Network officials also said voters should expect more of a Koch focus on grassroots activism throughout the 2020 election cycle.Politicsread more
In a room full of avowed capitalists, policies that sound to some like socialism are bound not to go over well.Delivering Alpharead more
GM's usage of temporary workers, potential closure of plants and health care contributions remain major sticking points, according to people familiar with the talks.Autosread more
Republicans and Democrats have long since separated themselves by ideology, leaving each more uniformly conservative or liberal than ever. And now a new data analysis by the...Politicsread more
A Missouri man died of vaping-related illness, officials announced Thursday.Health and Scienceread more
At least in terms of monetary policy, Pence says should be taking after other regions who keep their benchmark interest rates near zero.Delivering Alpharead more
AT&T isn't focused on selling or divesting DirecTV, despite pressure from stakeholder Elliott Management, sources tell CNBC.Technologyread more
Patrick Shyu, a former tech lead at Google, has posted a series of videos making fun of Facebook, where he worked as a software engineer until last month.Technologyread more
The measure to keep the government running through Nov. 21 now heads to the Senate, where McConnell has signaled he will back a temporary spending plan.Politicsread more
Amazon's purchase comes as part of its plan to convert its delivery fleet to 100% renewable energy by 2030. The e-commerce retailer already runs 40% of its fleet on renewable...Autosread more
As part of the plan, Amazon has agreed to purchase 100,000 electric delivery vans from vehicle manufacturer Rivian.Technologyread more
Americans William Nordhaus and Paul Romer won the 2018 Nobel Economics Prize for work in integrating climate change and technological innovation into economic analysis, the Royal Swedish Academy of Sciences said on Monday.
Nordhaus, of Yale University, was the first person to create a quantitative model that described the interplay between the economy and the climate, the academy said.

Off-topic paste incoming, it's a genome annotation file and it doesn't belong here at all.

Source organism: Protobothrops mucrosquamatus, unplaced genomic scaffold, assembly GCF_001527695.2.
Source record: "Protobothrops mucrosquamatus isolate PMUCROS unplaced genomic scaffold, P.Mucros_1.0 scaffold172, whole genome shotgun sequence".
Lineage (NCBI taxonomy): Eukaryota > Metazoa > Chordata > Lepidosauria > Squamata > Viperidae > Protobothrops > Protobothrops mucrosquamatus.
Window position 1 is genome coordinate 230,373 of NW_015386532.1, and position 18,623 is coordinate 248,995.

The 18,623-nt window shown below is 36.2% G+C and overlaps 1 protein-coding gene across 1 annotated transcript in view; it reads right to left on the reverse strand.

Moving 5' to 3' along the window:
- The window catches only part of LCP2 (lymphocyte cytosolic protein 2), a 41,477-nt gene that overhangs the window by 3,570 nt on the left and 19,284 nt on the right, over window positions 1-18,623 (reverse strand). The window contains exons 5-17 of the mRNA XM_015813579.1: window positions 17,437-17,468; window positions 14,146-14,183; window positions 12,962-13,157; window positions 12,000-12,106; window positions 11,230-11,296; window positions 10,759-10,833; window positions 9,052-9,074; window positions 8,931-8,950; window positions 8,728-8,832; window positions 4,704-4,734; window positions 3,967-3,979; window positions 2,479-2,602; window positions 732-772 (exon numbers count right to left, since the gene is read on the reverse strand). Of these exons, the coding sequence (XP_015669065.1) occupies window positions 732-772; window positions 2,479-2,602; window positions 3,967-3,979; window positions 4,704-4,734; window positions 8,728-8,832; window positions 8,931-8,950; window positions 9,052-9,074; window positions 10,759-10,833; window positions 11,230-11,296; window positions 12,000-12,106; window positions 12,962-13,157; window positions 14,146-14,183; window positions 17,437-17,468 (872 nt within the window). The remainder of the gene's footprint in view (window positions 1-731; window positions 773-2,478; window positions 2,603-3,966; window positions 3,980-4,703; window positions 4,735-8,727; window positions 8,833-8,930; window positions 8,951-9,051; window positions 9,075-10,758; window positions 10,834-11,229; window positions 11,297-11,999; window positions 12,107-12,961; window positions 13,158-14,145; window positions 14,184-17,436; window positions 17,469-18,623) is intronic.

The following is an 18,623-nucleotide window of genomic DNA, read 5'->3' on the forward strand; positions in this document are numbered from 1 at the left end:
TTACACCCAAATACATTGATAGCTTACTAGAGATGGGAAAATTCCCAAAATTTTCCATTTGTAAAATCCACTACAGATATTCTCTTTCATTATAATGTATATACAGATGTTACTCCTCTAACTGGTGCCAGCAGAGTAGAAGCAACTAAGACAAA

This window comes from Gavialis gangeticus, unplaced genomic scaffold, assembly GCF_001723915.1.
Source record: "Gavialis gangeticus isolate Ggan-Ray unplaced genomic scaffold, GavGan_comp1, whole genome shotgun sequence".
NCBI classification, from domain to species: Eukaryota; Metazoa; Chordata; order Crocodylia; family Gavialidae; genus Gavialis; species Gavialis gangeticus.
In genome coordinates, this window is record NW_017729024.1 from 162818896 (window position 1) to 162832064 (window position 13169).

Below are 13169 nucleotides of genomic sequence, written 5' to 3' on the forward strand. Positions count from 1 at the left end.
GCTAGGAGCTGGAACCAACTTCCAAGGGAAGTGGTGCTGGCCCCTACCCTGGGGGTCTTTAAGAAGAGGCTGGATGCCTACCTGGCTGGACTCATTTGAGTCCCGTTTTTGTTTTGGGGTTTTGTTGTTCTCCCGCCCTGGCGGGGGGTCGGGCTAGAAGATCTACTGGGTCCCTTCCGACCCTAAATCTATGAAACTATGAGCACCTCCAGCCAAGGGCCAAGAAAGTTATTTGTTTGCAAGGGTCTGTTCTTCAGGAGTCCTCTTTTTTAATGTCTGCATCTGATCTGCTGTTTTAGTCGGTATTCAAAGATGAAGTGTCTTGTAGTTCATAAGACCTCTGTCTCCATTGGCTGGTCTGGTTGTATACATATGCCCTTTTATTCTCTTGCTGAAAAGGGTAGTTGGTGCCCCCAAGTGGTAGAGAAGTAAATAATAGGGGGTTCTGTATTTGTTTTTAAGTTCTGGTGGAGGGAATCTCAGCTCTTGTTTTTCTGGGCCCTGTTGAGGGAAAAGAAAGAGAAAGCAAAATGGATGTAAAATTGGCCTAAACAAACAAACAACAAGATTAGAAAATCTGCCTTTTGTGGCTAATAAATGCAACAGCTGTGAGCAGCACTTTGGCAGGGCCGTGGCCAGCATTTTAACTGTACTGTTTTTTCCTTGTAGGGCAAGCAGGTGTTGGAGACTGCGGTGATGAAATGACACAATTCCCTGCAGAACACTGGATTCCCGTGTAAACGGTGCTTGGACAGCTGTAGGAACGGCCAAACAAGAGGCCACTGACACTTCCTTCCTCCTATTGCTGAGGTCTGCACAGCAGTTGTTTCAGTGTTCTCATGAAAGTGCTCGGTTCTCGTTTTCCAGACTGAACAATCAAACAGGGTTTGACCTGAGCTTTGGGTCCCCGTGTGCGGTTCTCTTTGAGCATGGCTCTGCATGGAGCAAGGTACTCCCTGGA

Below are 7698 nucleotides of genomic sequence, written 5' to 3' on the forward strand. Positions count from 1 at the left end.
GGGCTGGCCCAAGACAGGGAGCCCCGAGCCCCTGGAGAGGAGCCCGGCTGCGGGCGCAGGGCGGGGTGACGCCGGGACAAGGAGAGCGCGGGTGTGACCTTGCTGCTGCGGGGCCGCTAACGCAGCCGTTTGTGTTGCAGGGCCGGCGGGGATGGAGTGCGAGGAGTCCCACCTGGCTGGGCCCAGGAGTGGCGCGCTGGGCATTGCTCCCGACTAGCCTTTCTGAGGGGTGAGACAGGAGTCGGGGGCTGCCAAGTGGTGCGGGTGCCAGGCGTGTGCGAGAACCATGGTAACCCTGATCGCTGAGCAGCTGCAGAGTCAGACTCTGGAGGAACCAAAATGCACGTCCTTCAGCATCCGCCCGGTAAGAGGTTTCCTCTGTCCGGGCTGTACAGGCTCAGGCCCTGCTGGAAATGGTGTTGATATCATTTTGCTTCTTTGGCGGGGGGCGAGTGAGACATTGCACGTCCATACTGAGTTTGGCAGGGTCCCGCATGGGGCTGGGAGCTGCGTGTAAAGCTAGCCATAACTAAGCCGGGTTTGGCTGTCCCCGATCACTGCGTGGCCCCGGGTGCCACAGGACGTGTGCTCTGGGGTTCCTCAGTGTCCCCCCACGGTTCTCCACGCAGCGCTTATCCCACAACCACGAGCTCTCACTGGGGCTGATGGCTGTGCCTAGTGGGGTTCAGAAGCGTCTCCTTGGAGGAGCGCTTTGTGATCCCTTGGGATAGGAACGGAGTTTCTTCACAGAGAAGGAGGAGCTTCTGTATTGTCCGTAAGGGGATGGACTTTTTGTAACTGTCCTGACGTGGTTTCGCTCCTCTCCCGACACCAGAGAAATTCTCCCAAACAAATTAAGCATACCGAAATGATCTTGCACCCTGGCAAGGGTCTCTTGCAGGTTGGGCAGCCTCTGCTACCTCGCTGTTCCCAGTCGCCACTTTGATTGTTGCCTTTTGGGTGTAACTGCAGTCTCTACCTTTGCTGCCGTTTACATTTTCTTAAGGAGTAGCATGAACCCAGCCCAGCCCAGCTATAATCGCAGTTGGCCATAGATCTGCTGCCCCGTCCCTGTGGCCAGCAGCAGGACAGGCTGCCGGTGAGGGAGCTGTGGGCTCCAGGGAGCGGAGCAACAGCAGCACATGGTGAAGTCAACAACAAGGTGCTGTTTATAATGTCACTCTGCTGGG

Romer, of New York University's Stern School of Business, has shown how economic forces govern the willingness of firms to produce new ideas and innovations, laying the foundations for a new model for development, known as endogenous growth theory.
"Their findings have significantly broadened the scope of economic analysis by constructing models that explain how the market economy interacts with nature and knowledge," the academy said in statement.
Worth 9 million Swedish crowns ($1 million), the economics prize was established in 1968. It was not part of the original group of five awards set out in Swedish industrialist Alfred Nobel's 1895 will.
"This year's Laureates do not deliver conclusive answers, but their findings have brought us considerably closer to answering the question of how we can achieve sustained and sustainable global economic growth," the Academy said.
The Nobel prizes for physiology or medicine, physics, chemistry and peace were awarded last week.
This year's awards have stood out for two reasons. Proceedings have been overshadowed by the absence of the literature prize, postponed to give the Swedish Academy time to restore public trust after a sexual assault scandal.
Three women have been awarded Nobel prizes, an unusually large number for a single year.